You represented your country, Hungary, as a player between 1974 and 1986. However, from my research, you didn’t represent Hungary in the Olympic Games. Did this spark the fire to become a successful coach later?
Dénes: You know the fact that I was a national team player for a long period, meant that I was always very close to the national team, but I was not one of the most important Hungarian players. I was on the border of the team, sometimes in, sometimes out.
This meant for my players, that I was a national team player. So I had experience in the Hungarian national team. This was from playing tournaments and training together with the best players of the world or to play against the best players of the world.
But I was not as good as the best we had. So I think that it was important that I had a good water polo player background, and probably was a help for them and was helpful for me that when you are an Olympic gold medalist player and you become a Head Coach, your importance, your highness, can be depressing for your players.
So even if you don’t talk about it, they want to win the same medal that you have at home and that can bring some distance between the coach and the players. So, during the trainings, the coach is the leader, but during the game, the players are the leaders.
Because I haven’t ever seen a coach, saving a shot or scoring a goal because the coach is on the bench. So that’s the biggest mistake and winning an Olympic gold medal.
As a player, you can easily make this mistake that you remain a leader after the training, even in the game. The game, you have to be an assistant to your players who are in the water, and they can win the game and you assist them. You assist them with changing in the right moment and the right player.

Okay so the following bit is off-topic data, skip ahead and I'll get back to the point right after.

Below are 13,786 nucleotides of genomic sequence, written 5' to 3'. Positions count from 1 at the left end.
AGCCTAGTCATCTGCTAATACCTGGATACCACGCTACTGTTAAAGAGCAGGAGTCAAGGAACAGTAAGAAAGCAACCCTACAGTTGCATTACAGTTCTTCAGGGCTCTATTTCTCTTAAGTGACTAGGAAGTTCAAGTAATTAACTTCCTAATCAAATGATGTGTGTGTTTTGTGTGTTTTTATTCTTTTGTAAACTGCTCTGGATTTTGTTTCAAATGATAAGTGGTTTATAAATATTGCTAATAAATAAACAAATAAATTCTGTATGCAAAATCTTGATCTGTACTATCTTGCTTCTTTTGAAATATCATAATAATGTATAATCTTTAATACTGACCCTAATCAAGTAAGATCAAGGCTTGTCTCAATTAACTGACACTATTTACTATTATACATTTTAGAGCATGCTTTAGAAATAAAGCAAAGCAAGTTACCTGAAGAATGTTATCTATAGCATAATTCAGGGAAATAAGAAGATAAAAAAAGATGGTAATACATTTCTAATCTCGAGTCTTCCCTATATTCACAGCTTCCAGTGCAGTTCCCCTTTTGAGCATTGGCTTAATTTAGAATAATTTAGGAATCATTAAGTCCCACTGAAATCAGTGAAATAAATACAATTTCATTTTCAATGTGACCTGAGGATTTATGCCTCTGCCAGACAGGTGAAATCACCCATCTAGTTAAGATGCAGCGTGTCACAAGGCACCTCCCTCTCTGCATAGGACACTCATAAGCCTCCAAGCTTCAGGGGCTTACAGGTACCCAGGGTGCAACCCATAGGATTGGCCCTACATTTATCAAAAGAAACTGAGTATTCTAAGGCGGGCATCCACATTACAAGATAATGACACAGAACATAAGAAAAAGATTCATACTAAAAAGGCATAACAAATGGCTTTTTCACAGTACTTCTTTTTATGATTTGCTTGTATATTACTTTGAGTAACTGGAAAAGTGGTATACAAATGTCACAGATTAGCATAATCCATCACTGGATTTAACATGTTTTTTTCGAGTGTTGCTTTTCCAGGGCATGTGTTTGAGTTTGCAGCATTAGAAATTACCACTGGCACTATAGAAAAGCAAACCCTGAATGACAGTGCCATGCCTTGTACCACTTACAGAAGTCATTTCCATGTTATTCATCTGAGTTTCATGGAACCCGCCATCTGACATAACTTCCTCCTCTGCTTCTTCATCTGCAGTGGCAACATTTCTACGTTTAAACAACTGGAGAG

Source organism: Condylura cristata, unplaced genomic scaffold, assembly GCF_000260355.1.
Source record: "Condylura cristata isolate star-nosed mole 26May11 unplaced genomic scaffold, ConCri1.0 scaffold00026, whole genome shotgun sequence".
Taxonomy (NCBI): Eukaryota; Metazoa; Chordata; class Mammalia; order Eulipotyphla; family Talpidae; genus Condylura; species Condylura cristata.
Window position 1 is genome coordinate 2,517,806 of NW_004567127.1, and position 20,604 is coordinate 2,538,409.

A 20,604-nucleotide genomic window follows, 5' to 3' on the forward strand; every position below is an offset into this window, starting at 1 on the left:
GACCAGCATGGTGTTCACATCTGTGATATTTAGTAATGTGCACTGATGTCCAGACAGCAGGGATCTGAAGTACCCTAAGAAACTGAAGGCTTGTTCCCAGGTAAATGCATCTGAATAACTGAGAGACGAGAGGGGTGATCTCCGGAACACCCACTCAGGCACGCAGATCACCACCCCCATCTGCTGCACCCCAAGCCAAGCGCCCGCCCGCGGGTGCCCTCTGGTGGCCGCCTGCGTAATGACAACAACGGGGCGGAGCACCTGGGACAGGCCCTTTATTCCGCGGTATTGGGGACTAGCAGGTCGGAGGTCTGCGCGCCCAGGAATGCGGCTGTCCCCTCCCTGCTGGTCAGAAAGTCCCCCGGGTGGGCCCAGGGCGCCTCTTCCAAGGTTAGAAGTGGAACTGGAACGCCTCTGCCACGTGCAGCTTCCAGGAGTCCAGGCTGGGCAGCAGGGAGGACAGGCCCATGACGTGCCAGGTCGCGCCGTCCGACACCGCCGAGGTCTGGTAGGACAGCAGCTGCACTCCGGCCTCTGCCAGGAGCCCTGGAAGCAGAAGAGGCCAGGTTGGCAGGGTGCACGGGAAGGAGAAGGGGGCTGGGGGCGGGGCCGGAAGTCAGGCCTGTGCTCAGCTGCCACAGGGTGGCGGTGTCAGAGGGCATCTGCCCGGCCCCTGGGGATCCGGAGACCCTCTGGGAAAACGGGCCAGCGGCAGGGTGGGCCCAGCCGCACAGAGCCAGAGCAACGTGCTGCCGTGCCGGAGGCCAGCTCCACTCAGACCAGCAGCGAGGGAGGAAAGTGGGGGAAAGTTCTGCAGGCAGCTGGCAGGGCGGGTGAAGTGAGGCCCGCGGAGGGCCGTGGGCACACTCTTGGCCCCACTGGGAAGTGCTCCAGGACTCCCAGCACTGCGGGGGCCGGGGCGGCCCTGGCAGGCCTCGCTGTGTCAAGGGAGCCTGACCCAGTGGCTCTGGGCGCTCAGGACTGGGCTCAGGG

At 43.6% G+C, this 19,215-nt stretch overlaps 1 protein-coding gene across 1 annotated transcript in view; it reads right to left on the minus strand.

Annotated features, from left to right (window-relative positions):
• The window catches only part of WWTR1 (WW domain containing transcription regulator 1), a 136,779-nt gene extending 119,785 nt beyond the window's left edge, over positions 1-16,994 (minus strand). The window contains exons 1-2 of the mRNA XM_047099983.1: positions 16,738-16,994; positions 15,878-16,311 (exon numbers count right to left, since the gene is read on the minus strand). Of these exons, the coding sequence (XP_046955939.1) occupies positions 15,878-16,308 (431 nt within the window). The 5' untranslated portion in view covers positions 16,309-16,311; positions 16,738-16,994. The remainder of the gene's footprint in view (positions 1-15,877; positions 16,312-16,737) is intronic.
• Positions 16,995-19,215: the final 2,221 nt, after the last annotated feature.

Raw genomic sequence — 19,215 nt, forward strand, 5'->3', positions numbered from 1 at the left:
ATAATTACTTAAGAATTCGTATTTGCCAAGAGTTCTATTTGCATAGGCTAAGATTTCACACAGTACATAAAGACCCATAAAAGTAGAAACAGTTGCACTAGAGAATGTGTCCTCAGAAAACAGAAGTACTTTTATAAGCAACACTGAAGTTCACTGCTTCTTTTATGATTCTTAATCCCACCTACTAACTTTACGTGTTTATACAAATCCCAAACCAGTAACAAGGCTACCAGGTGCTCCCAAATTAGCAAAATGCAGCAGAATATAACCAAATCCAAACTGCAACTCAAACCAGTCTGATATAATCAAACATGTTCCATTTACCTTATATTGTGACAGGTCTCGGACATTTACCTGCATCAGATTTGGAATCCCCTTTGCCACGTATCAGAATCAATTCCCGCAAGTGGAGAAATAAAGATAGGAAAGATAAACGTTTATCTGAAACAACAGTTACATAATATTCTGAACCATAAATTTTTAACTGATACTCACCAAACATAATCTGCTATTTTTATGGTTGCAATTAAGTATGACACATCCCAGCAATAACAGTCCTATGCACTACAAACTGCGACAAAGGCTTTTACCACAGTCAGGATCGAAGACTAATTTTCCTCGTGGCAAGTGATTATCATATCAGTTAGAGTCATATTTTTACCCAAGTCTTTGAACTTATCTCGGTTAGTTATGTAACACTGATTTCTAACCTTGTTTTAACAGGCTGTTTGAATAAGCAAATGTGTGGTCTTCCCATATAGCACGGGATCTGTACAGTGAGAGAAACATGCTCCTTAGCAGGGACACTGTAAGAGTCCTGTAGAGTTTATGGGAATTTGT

During the training, the coach is the leader. But during the game, the players are the leaders, and you have to be an assistant to your players who are in the water.
You assist them with changing their tactics. You assist them with the things you see from the outside, during the timeouts, or during the intervals. You assist them, but they are the prima donna. And if you remain the prima donna, then you lose.
How to choose your support staff
Christian: You talked about the importance of choosing the players for your team. How do you choose the support staff? What qualities are you looking for in your support staff?
Dénes: You need a coach for the goalies, you need a general assistant coach; you need a good doctor who understands water polo. Fortunately, we have a lot of doctors in the water polo world in Hungary, so it was very easy always to choose doctors who have played water polo.
So even my doctor could think with the head of the player and that was important, and we had physiotherapists too who understand the game. The most important that they should have to be specialists; very good specialists on their part, and they need to be loyal to the Head Coach and their staff.
The most important, they should be specialists, and they need to be loyal to the Head Coach and their staff.
If they have any problem with me, they have to tell it to me. If the players have any problem with me, they cannot listen to them. If they start to listen to the players’ problems, then it can become anarchy which doesn’t help.